Shadows over Innistrad: Ghostly Tide Review (Part 2 of 2)
As we look ahead towards Eldritch Moon and the implementation of the one-deck-per-week schedule, we’ve got some loose threads to tie up. Ghostly Tide, the Blue/White Spirits/Skies deck, is the last to be reviewed for Shadows over Innistrad, and in addition to three decks from Battle for Zendikar, we also need to conclude Oath of the Gatewatch’s Surge of Resistance.
But playing one deck at a time, we put Ghostly Tide through its paces, with Josh taking the field armed with Unearthed Secrets, the deck themed around investigate. Would his forces prevail, or would his defeat prove to be his deck’s biggest mystery?
The tit-for-tat summonings continue into turn 3, when my Dauntless Cathar is matched by a Byway Courier. Finally, on turn 4 there’s a break. I play a Plains and pass, while Josh swings in for 3 with the Courier to score first blood. At the end of his turn, I pop the Vessel, getting two 1/1 flying Spirits.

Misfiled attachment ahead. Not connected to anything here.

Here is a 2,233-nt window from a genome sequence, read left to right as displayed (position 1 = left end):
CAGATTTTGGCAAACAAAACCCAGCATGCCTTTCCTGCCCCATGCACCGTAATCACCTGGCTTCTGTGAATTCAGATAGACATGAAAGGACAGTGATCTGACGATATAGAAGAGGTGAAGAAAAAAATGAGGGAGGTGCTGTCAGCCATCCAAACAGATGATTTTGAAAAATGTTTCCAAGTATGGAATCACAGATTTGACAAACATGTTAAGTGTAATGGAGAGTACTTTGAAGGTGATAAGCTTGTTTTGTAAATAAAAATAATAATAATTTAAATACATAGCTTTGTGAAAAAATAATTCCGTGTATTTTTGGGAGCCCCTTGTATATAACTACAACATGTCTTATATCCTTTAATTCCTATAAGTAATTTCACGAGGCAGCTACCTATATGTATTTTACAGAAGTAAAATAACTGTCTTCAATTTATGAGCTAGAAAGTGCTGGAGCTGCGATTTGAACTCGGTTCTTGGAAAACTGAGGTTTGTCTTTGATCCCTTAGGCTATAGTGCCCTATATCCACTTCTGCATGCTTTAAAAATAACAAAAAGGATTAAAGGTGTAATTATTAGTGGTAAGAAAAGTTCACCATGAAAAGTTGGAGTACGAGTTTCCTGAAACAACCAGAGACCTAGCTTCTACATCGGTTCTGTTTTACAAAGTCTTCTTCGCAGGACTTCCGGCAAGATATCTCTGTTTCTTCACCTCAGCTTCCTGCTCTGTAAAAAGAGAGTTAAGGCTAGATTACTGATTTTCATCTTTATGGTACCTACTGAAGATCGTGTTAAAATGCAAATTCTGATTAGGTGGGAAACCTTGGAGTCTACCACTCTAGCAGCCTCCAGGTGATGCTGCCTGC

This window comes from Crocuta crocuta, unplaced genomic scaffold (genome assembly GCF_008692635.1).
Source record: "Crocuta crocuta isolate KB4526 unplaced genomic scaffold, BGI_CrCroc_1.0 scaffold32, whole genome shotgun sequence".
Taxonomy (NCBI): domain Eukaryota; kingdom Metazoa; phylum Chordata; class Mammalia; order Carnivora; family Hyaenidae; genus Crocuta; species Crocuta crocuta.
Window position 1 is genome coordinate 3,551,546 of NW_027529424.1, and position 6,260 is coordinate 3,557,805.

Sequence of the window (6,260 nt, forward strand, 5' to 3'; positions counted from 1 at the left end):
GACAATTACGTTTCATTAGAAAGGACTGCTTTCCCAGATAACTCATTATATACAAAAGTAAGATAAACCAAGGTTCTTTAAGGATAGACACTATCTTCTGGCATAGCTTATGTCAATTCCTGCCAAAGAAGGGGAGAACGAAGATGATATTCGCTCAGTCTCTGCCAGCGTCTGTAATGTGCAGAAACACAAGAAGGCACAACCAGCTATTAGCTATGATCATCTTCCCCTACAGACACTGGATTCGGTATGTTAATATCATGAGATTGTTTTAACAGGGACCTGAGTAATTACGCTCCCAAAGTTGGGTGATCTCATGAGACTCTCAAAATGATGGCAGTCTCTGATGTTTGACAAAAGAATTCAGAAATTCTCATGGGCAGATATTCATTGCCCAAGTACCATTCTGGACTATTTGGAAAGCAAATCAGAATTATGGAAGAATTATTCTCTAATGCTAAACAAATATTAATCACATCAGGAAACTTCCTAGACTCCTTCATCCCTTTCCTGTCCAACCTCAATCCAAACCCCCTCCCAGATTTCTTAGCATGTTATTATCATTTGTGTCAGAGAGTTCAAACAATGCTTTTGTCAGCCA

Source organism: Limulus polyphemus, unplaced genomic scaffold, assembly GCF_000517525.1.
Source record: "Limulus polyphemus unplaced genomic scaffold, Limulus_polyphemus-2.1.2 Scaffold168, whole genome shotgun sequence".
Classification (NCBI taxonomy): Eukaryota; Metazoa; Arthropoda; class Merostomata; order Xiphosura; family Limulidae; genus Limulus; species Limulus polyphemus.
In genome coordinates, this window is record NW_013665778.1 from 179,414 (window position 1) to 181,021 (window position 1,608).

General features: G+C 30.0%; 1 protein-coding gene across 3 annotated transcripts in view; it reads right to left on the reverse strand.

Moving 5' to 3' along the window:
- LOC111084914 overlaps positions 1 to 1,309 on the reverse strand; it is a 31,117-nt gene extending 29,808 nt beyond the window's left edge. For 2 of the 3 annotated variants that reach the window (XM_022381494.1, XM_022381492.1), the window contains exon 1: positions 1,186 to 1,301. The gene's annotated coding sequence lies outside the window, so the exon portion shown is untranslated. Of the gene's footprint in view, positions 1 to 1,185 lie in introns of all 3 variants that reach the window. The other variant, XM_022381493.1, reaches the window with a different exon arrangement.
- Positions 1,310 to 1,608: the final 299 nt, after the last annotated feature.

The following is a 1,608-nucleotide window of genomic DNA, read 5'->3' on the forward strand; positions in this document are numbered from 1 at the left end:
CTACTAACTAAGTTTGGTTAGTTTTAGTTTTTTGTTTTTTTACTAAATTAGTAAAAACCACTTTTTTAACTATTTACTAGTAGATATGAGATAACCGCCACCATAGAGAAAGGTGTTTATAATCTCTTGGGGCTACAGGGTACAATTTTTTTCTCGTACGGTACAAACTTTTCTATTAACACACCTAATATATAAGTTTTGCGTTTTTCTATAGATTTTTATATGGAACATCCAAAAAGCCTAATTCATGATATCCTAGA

Now turn 5, I swing with the side for 5. With Josh down to 15, he flashes in a Pack Guardian at the end of the turn, throwing away a land to get a 2/2 Wolf token alongside it. This lets Josh retaliate with a substantial counterstrike, coming in for 11. I flash in a Stormrider Spirit to block the Wolf, and Josh responds with a Confront the Unknown to make the trade (and put him up a Clue). I still take the brunt of the assault, falling to 8 life.
Next turn, I claw a little of it back with an Apothecary Geist, returning 3 life to me as I control another Spirit. I also drop a Seagraf Skaab to shore up my defenses. Josh summons a Watcher in the Web and passes. We’re at something of a standoff.
Now turn 7, I attack with my Dauntless Cathar, which Josh accepts in trade for his Byway Courier. We both profit, as he goes up a Clue, while I get extra value out of the following Emissary of the Sleepless. Back to Josh, he plays a land and ends his turn. Next turn, I draw and pass, and at the end of my turn Josh pops a Clue to draw a card. Over to Josh, he summons a Tireless Tracker, and at the end of his turn I flash in Stormrider Spirit.